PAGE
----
Meet the F&B manager: Royal Mid-Surrey Golf Club’s Lee Third

Jenny Yu
By Jenny Yu July 8, 2017 14:55 Updated

Lee Third is the food and beverage manager of Royal Mid-Surrey Golf Club. He talks about the benefits of the club’s wine committee, trying new dishes and how to increase revenues in a golf club’s bar and restaurant

What are the biggest challenges you face as a food and beverage manager?

I would probably say correctly costing menu prices with regards to ingredients as prices are constantly fluctuating. Achieving consistent quality whilst still hitting target margins is also a challenge. Secondly would be ensuring we get the right team members and when we do, making sure they are well compensated not only financially, but also looked after in terms of their health and wellbeing. Our industry hours can be very long with multiple events plus looking after the daily operation too.

What you term ‘car park membership’ presents a challenge to a club. How do you tempt this shy breed to experiment with the food and beverage offering?

It’s a multi-prong approach, mainly ensuring good communication of information about events through newsletters or notices around the clubhouse. We also use members’ social media sites such as our website, plus the Royal Mid-Surrey Facebook and Twitter pages.

Social events play a big part of our club culture whether it be golf related or not. This means reaching out to those people who don’t use the clubhouse daily and have them involved in other activities including the summer party, wine dinners, barbecues, twilight golf and club suppers, which are all very popular.

Royal Mid-Surrey’s selection of wines is driven by a wine committee. How does this work?

A lot of our members are very active through committees, creating an overall feeling of ownership and pride in the club. This was extended to a wine committee being formed some time ago with the goal of developing a wine list which will not only appeal to members, but visitors alike. The idea is to keep up with current trends and vintages and to also review and regularly change the list to keep it fresh and appealing.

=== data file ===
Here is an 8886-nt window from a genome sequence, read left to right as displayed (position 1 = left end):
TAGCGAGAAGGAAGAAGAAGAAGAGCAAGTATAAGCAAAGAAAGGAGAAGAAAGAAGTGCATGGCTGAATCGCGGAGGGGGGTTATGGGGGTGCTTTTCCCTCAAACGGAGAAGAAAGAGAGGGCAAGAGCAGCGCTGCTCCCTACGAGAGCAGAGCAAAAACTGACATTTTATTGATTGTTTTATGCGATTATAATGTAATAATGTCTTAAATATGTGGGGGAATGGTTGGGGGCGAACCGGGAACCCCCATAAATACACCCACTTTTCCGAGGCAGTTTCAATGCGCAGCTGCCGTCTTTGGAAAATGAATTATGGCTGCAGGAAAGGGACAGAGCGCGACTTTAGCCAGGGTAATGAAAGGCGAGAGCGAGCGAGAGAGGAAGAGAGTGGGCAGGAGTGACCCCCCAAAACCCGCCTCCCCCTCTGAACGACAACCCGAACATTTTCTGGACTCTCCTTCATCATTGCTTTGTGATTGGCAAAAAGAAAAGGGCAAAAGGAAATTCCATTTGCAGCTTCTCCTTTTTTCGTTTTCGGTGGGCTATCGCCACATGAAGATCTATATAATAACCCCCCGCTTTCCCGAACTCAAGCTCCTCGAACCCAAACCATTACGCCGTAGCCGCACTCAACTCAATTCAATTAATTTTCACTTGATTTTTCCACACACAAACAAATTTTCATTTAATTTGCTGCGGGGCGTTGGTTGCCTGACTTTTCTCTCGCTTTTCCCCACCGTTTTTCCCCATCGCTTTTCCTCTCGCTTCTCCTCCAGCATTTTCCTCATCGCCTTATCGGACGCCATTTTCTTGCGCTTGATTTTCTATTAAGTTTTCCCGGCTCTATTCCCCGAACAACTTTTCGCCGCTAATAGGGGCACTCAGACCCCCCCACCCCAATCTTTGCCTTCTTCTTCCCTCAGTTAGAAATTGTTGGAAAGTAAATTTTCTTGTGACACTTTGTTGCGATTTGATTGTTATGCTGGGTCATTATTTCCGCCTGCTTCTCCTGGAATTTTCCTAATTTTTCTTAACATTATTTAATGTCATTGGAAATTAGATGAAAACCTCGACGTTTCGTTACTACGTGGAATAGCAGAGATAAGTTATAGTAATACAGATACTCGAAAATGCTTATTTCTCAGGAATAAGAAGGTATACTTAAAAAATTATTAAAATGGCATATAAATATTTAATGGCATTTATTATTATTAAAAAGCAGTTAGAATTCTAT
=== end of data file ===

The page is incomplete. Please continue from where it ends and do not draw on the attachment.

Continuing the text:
How do you keep the rest of the food and beverage offering fresh?

It’s a matter of keeping abreast of the trends, creating menus by talking to members and asking them about the sort of items they would like to see included. Sometimes it could be something we may have seen ourselves and thought ‘let’s try this concept out and see how it works’.

For example, the head chef and I were discussing Brick Lane and the assortments of international dishes available, such as paella dishes. We thought why not try this as an idea rather than offering, say, a barbecue for an outdoor event. This proved to be very popular as people could sample everything from paellas to curries to Moroccan dishes.

This was further enhanced by creating an atmosphere of an exotic market with lanterns, coloured fabrics and storm candles on the outdoor furniture, plus music to complete the overall theme.

You are known for delivering high standards in the area of hospitality, events and customer service. What is it that you do that makes the difference?

With private events, it starts with meeting in person and getting an idea of the concept and style they are looking for. On many occasions we create something personally for them which fits in with their theme and works with the budget they have in mind. It can be a case of little tweaks with menus to full blown set up and design changes in order to meet their expectations.

What is it that you enjoy about your job and what delivers you the greatest satisfaction on a daily basis? 

For me it’s not settling for the norm and having a passion for member services within the golf industry. I’m constantly looking at other ideas in the food and beverage industry which can be brought into a private club like ours for our members to enjoy. For my team it’s about looking after everyone’s requirements as best as possible and to surpass the expectations wherever we can.

What advice and key points would you give to managers working in smaller clubs, with a lesser budget, that could help them to offer the best food and drink to their members and visitors?

It does come down to good old communication with your colleagues and members – bouncing ideas around and trying new concepts. Sometimes it’s also a case of throwing out ‘well it’s been done this way for years’ and asking questions. Can we try something new? What can we do different which will keep people coming back and get members using the food and beverage facilities more often?

Changing and offering seasonal menus is key but also smaller details matter like presentation, from the smallest thing, for instance sandwich presentation. The best advice is listen to your members. Ask the question – what can we do with the resources we have? Sometimes we just take something, look at it and put a new twist on it. Go to another club or restaurant and see what they do and what could work in your club.

 

Jenny Yu
By Jenny Yu July 8, 2017 14:55 Updated
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